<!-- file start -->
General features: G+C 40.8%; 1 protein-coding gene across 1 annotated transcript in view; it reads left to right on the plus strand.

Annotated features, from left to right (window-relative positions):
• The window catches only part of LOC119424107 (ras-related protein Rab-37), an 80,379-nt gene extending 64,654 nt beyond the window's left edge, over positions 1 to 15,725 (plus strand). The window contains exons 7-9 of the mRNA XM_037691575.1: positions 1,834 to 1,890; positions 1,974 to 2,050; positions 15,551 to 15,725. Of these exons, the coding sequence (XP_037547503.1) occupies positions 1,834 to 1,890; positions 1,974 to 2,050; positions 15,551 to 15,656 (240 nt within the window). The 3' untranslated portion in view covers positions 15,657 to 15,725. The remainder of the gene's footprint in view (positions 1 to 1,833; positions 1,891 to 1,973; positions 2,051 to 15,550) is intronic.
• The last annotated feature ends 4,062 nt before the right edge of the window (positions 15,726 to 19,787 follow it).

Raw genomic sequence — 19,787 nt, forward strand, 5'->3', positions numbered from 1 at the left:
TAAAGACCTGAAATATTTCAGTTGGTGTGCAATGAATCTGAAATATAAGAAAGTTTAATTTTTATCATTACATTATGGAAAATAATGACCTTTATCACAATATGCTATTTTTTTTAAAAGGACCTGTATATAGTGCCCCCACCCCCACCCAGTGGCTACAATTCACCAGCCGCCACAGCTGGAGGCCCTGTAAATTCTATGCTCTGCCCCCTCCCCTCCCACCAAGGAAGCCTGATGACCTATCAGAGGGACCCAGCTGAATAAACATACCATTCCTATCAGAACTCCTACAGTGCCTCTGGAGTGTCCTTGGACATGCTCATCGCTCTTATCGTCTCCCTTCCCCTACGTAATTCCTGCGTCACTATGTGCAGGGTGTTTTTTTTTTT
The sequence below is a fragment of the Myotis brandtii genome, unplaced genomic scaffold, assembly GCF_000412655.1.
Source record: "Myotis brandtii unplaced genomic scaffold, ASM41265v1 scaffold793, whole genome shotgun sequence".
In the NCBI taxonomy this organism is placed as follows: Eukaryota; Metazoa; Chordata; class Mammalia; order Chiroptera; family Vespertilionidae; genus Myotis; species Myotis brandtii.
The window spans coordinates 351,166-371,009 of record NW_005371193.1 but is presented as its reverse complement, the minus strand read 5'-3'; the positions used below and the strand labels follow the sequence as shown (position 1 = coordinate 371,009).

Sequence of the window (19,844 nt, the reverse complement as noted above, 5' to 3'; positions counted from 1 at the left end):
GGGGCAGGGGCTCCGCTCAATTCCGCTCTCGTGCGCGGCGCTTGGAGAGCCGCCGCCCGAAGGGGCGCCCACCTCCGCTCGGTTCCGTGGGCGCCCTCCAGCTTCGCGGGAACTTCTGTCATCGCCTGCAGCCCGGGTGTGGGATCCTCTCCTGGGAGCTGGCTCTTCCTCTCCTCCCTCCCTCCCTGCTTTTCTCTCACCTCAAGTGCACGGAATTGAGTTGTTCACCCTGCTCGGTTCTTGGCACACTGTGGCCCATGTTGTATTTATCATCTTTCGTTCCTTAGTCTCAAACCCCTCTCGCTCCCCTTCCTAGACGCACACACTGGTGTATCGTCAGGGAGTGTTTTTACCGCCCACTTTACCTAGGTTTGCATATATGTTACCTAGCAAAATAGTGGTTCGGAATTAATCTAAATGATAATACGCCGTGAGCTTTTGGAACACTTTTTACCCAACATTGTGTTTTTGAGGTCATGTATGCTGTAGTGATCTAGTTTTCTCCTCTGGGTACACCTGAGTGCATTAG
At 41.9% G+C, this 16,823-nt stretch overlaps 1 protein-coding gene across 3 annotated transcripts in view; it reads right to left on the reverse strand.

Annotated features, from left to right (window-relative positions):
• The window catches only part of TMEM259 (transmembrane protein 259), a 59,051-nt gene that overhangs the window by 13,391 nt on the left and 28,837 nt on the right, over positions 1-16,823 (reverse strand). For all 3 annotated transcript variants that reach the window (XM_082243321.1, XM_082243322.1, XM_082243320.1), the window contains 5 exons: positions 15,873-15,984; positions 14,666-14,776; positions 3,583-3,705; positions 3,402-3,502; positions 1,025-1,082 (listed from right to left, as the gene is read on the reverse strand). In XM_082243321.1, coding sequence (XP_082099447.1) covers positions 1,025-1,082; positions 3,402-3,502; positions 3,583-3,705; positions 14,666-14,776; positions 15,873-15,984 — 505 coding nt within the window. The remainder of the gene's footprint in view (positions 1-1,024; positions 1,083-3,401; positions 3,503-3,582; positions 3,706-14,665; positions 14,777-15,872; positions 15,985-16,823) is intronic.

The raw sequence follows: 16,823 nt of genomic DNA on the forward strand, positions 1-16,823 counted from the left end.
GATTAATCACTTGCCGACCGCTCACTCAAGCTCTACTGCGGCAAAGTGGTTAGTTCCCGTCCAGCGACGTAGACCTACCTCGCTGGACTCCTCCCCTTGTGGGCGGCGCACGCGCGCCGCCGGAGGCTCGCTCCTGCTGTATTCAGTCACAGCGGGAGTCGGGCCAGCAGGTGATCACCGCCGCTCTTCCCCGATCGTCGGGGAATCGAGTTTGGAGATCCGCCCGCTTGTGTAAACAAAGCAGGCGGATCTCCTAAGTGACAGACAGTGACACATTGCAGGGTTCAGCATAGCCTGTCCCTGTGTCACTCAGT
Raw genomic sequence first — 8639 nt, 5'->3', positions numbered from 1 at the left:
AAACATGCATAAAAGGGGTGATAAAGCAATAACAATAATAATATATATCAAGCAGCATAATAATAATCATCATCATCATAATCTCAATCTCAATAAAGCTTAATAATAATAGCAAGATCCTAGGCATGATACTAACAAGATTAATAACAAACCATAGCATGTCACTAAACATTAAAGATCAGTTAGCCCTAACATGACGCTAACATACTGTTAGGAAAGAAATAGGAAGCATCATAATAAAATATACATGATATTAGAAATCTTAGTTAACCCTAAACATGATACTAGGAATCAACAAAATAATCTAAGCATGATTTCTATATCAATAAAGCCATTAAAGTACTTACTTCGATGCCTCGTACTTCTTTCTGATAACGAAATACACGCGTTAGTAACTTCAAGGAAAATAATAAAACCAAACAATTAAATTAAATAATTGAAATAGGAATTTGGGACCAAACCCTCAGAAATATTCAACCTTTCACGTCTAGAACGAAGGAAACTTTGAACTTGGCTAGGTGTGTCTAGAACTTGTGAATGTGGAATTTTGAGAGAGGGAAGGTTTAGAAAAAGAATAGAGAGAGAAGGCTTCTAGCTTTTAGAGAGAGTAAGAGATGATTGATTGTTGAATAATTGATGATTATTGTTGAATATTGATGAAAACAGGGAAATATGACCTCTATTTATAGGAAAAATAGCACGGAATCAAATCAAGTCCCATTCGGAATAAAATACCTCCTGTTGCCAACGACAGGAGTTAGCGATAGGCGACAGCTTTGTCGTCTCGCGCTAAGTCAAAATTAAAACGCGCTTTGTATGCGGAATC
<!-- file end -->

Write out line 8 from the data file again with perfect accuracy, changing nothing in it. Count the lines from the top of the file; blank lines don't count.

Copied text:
Source record: "Myotis brandtii unplaced genomic scaffold, ASM41265v1 scaffold793, whole genome shotgun sequence".